I have done collaborations with Goldie. May her soul rest in peace. I have two songs with Duncan Mighty: Hustle and untitled one. I have also worked with Durella and Rayce. I have a new song with Phyno which would be out very soon and Kaka Remix with Timaya is ready but it’s not out yet because we want to drop it with the video. We would be shooting that video in Johannesburg in two weeks .I am working on something with Tuface and Oritsafemi. I would love to work with Wizkid too. But the international artistes I would like to do collaborations with are Nas, Lil Wayne, Nicki Minaj, Movado and Rihanna. I love Beyoncé as a human being and like Rihanna’s songs. Tuface is my only mentor in the Nigerian industry, Oh my God! I love Tuface. I love Tuface! His delivery is unique. He does not follow trends. I follow the trend because I want to make money off of music but Tuface does what he likes. I like Don Jazzy, Wande Coal and Wizkid as well.

The content of my music

For now, because of the type of music we make in Nigeria, I mostly sing about the beauty of women. I would like to sing about my persona and who I am about, where I grew up etc. I am not a freedom fighter, I cannot sing about peace. I know we need to sing about things like that but in this country, if I sang those types of song, no one would be there to promote the music for me. I would rather do that when I am more popular.

Thoughts on contemporary Nigerian music

Magnito (12)I think it has improved tremendously. It is the biggest in Africa. If you see the old musicians now, yes they were famous and know how to make good music but they are still broke. Now, we are facing piracy but people are getting paid. People are beginning to appreciate Nigerian musicians. Now, your son can gladly tell you he wants to go into music and you would not have a problem with it. But it was difficult in those days as they were seen as hoodlums. But now, Wizkid is building a mansion, P-square is building houses and buying nice cars with legitimate money derived from music. Now, we get our money from endorsements and shows. When I left Abuja for Lagos, I was discouraged by people telling me that my music was not good enough. They said rap music would not sell in Nigeria until M.I proved everyone wrong and made so much money off rap music. Then Ice Prince came into the picture as well. These are my guys from University of Jos. So it’s my turn now.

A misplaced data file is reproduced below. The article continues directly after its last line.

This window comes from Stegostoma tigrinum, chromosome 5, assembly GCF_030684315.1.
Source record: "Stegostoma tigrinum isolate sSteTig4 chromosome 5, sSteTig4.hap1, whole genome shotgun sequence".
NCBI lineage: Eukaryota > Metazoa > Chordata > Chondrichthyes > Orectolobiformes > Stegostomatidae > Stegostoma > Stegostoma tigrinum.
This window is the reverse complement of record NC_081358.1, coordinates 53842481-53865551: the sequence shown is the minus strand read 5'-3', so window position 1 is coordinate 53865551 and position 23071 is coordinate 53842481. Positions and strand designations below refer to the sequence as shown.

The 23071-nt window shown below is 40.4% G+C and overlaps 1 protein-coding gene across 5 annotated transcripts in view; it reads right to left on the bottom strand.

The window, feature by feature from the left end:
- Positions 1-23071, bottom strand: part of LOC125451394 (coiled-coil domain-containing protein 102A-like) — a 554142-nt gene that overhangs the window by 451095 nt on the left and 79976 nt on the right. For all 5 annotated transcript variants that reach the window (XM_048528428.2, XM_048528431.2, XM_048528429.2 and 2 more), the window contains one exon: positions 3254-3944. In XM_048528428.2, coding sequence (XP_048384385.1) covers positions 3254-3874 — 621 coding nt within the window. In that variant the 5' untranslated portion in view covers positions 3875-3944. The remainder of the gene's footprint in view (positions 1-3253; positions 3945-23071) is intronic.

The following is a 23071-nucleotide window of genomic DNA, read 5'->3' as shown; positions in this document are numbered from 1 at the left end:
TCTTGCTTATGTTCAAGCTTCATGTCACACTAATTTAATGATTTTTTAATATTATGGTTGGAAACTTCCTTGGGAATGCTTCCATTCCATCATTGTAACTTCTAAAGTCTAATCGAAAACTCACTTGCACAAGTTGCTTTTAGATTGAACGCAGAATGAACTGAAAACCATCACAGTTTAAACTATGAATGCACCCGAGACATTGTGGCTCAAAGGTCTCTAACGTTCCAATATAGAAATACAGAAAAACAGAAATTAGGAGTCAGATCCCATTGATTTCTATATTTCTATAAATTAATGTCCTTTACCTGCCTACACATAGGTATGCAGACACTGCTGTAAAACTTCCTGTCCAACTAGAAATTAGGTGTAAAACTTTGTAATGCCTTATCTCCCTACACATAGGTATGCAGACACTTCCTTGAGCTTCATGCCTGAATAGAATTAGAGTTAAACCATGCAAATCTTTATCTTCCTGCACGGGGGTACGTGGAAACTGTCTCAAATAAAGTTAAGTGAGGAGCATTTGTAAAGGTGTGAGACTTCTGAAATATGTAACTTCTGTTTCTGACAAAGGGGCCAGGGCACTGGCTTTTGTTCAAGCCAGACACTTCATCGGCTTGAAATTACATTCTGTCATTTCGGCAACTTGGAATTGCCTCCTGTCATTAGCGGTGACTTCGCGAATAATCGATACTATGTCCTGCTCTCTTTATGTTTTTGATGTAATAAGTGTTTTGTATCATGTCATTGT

Shooting videos in South Africa

There are a lot of professionals In South Africa and it’s cheaper there than in Nigeria. You can shoot a good video with N600, 000, but in Nigeria, you need about N2 million. You still have to pay for the promotion after the video is done which amounts to a lot of money. For example, Patrick Elis shoots for nothing less than a million. He made the beat and the video for Kaka and it was a huge success.

On my new found success

I signed $120, 000 contract with Tingo Mobile which is renewable each year. I was very happy when I found out I got the endorsement deal. I felt like I won Big Brother Africa. I would invest the money in my music and so many people I want to support but I would start with Tkon. I would pay my tithes by going to see the motherless babies. I am hoping to get more endorsements. This is the biggest step-up I have had in my life.

Romantic relationships

I do not have a girlfriend. I fell in love with one girl in the university but she is married with kids. I have too many girlfriends. Don’t mind me, jo!

Advice to upcoming artistes

Be prayerful and be sure music is your calling. Many people who are frustrated believe music is the answer. Do not do music because you believe it’s your escape from poverty.
Magnito (2)